Catching up with John the Castle manager in the courtyard last week, I idly asked him how many steps he thought had walked that day. He said it had been an average sort of day and therefore about 14,000 steps.

It was only an average day since, during one week of Downton Abbey filming here this spring, he had actually walked seventy-five miles, an average of 15 miles a day and no – he couldn’t even remember how many steps made up that figure.  I immediately doubled up with laughter because that was actually seventy-five miles trailing round listening to what was not going to be possible and telling people things they did not want to hear. So, he had walked seventy-five miles and got absolutely nowhere except to go round in circles and ended each day where he began.

I had asked John to be my guest on my podcast (you can find the podcasts on Spotify, Apple and all usual platforms) and, slightly to his surprise, my opening question was to ask him what he actually did each day. Despite the bows and arrows flung at him from all directions most days, this did seem to take him aback. It was however a good question because life and work at Highclere is extraordinary and in all our employment contracts there is always the catch all phrase “and whatever else might be deemed necessary”. In fact, it is this bit which often turns out to be the biggest part of the job.

In order to carry out any task here you have to move – you have to walk, climb stairs, spot puddles, find leaks, go up ladders and run uphill in both a real and metaphorical manner.

Many of our events also involve walking. The year before Covid, I was a complete twit and organised a music event with three different choirs in three different parts of the garden. By lunch time Charlotte  from the office  had walked 26,000 steps and I had appropriated a bicycle. Our guests were fine, just happily moving round the garden but the rest of us needed to lie down that evening and open wine.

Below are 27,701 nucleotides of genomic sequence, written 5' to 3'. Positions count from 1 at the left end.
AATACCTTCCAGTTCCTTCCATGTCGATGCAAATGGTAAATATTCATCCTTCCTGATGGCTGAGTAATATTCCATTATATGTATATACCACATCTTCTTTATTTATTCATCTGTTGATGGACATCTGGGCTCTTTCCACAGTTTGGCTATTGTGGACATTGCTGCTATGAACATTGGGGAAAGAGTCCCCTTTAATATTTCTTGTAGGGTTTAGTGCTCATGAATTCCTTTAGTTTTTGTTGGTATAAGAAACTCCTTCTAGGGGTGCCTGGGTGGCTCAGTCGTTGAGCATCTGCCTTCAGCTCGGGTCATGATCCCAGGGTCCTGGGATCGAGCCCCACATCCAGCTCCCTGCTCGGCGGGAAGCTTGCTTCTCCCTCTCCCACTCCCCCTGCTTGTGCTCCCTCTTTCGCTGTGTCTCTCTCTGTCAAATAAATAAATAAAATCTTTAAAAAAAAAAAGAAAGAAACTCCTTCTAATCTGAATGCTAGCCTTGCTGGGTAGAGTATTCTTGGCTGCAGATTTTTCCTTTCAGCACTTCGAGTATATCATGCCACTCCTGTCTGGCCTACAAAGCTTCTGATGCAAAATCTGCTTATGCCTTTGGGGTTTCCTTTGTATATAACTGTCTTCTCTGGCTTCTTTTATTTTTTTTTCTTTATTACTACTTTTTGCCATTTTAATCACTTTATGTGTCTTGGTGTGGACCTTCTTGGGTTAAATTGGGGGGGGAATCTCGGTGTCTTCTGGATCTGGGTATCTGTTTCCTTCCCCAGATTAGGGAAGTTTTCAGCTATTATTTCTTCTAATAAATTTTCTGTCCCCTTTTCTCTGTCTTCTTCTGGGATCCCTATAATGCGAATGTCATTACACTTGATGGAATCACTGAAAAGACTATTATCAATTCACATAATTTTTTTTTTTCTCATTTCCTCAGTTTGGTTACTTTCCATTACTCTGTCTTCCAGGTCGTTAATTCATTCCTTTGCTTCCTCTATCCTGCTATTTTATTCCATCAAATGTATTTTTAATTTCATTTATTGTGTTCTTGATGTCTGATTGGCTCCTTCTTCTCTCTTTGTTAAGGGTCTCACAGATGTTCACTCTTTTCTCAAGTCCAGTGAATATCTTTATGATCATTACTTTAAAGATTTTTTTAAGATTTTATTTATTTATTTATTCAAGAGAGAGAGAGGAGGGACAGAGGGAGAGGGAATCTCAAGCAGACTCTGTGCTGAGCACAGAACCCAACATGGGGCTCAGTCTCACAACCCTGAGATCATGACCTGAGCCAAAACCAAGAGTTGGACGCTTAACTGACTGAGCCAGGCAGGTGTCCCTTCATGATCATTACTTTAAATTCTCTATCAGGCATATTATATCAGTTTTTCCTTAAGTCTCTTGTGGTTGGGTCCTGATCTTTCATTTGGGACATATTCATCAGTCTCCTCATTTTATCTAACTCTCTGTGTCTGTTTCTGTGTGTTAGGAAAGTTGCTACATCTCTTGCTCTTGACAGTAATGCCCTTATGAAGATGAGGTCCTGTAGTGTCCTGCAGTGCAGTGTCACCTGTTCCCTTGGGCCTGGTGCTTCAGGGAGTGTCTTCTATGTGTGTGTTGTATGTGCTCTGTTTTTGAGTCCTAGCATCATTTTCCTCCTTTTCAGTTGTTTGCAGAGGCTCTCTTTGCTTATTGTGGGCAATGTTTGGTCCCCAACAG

Equally, much of Highclere’s life involves water, usually coming out of broken pipes in the wrong place which we often only find out about by checking the water metre regularly and spotting when the usage shoots up. We end up taking off across fields looking for soggy patches. James from the estate office likes sitting in his car to look for said bogginess whilst John argues that is a waste of time. Half an hour later and the leak is still elusive.

Walking round the Castle or the gardens also involves quite a few steps and we cheerily reassure visitors that is will go a good way towards their 10,000 steps a day, let alone staggering up the staircase. Personally, I find the staircases particularly annoying as it seems irrelevant how often I climb them: they are always tiring. Perhaps that is the point however, to keep trying and to get tired.

John walks a lot and writes a lot using old papers which grow into teetering piles. Every so often I have a clear out and the easiest way is to put a skip on the lawns and a run a chute down from a window into it. It is such fun that I send everything I possibly can down it and sometimes get a bit too enthusiastic.

Once it is full, the skip is removed, a new one comes in and I keep going. What is bizarre is that whenever I look round everything seems as full as it always was. It is however an excellent way of reducing the number steps needed up and down stairs.

Walking and talking, going for miles, looking out at miles of views, sharing the journey: it does not get much better.

During this Downton filming period John did in fact walk 225 miles, so he could have walked home to Yorkshire .